After spending time playing through every single game, the conclusion is this is a good collection of fighting games with caveats. Having the full Darkstalkers collection available on modern hardware is great, but the fact that there’s such little variety between each of the games is disappointing since they comprise half of the library. Cyberbots was enjoyable to play through a couple times, but its overall quality isn’t as high as some of the better-known titles in this collection. Red Earth is the biggest surprise. Having never played it before the review, the animation quality was impressive for its era and taking on powerful large monsters in a tournament fighter game isn’t common. The password system feels antiquated, but the multiple endings per character and the creative opponent design made this one of the more enjoyable entries. Hyper Street Fighter II is an interesting way to combine all the different Street Fighter II’s together but playing the individual releases on Street Fighter 30th Anniversary Collection is more fun. But this game’s inclusion is probably the weakest selling point since some form of Street Fighter II is available on about 900 other collections.

Capcom Fighting Collection features local and online competitive play. The online lobbies feature casual, ranked and custom lobbies, though during the review process the online features weren’t tested as no matches were made during any of my attempts, which is one of the downsides of reviewing a game prior to launch date. The Museum was an interesting place to check out a lot of artwork for the assorted games and listen to all the music. The games are presented in the original 4:3 ratio and actually look like they’re on CRT screens. Due to the age of these games, loading times are virtually non existent and the player can change the settings for each game to effect things like difficulty or how many rounds a fight can last. This collection includes both the English and Japanese versions of each game, except for Vampire Savior 2 and Vampire Hunter 2, which only has the Japanese version.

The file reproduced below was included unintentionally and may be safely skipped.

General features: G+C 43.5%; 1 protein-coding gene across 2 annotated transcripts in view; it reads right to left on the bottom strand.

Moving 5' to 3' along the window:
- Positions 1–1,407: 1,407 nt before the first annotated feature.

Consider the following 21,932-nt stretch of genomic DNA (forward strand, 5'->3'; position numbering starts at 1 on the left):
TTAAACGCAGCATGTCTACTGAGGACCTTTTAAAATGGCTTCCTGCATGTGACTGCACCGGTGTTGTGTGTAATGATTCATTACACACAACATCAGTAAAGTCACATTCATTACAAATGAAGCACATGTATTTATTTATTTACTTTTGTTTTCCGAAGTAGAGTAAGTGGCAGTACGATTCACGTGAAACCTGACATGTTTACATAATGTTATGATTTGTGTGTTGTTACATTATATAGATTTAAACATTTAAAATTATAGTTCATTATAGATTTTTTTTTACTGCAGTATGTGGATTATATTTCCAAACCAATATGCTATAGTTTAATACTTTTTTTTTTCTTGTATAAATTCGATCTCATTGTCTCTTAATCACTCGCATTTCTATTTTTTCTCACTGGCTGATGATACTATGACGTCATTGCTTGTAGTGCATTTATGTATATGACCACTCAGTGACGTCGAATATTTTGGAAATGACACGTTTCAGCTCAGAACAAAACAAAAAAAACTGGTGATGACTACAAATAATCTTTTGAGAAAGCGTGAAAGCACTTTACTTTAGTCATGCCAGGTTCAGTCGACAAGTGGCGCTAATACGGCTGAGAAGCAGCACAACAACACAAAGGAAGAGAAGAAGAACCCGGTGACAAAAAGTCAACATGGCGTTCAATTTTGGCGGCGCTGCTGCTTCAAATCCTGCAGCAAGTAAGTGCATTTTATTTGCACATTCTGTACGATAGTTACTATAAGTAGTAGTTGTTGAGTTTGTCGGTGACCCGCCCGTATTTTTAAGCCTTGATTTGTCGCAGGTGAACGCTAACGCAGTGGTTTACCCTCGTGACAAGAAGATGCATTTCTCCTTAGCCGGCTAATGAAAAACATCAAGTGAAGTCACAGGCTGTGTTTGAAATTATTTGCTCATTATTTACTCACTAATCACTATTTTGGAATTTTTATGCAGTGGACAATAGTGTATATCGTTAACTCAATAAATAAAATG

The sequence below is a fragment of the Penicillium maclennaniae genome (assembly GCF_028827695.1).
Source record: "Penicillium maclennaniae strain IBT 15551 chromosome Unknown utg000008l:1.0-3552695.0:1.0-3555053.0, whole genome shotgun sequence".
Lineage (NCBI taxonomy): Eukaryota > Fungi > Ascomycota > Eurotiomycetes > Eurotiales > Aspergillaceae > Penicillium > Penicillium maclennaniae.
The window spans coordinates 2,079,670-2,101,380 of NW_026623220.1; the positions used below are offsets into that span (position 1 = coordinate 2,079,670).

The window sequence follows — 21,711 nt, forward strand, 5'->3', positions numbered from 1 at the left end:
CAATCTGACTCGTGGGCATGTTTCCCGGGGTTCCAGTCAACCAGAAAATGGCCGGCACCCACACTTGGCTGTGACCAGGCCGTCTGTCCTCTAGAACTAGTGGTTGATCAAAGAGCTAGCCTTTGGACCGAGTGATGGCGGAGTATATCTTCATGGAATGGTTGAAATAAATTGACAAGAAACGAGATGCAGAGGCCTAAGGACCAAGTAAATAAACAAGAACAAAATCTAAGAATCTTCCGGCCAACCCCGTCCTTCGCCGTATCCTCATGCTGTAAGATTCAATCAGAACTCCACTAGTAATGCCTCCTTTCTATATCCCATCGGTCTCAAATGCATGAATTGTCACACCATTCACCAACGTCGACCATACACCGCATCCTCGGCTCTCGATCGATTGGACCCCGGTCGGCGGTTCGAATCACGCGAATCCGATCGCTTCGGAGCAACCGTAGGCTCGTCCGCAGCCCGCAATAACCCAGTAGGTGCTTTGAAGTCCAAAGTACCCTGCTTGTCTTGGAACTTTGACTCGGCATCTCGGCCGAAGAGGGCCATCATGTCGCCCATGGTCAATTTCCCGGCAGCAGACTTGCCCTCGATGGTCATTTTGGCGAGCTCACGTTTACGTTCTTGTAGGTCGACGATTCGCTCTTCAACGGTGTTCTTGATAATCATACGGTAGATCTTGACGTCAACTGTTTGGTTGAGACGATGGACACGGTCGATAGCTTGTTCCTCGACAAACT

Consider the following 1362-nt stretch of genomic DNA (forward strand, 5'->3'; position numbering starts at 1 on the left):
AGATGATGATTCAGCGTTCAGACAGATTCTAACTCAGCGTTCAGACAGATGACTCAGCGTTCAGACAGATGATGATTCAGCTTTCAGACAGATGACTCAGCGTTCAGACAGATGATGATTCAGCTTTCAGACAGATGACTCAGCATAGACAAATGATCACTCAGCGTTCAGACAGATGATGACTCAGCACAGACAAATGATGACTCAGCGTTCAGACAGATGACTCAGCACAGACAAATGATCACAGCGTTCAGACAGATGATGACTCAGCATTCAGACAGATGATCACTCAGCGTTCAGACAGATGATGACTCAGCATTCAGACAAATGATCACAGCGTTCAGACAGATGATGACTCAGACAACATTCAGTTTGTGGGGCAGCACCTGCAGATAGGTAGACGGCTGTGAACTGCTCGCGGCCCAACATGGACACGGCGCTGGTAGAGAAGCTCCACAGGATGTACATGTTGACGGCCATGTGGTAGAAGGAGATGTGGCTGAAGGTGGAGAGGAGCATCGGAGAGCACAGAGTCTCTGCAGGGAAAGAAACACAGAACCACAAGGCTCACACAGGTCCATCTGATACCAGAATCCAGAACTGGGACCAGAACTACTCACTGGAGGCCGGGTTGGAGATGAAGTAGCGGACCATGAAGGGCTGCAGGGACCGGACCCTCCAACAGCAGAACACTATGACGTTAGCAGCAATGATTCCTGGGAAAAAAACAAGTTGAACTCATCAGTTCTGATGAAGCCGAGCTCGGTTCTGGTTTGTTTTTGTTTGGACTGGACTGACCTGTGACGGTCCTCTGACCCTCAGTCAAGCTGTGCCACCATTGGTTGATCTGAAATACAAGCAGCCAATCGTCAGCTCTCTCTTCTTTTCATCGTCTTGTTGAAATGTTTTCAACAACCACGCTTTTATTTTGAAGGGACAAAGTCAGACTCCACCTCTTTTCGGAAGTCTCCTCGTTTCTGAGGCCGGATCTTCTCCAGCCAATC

Closing Comments:

Capcom Fighting Collection is essential for fans of ’90s tournament fighters, particularly of Darkstalkers. That being said, the curated ten games feels like light packaging. The complete Darkstalkers arcade collection is great to finally have, but the lack of variety among them makes the value of the ten game collection feel inflated as they dominate the collection, though the lack of variety has more to do with the nature of the games than this collection. On the other hand, the inclusion of games like Red Earth and Gem Fighter Mini Mix are enjoyable titles that aren’t readily available in compilations and bring more variety to the package. Capcom Fighting Collection isn’t the definitive collection of Capcom’s best fighting games, but it does bring together a respectable assortment of them, several of which were never available on console or in the US. Capcom has put out several collections in recent years that are great for checking out classics you may have missed the first time around and revisiting old favorites from the golden age of Arcade gaming, and this makes a nice addition to their retro collections if you want to spend a weekend checking out some of their fighters that aren’t limited to Street Fighter.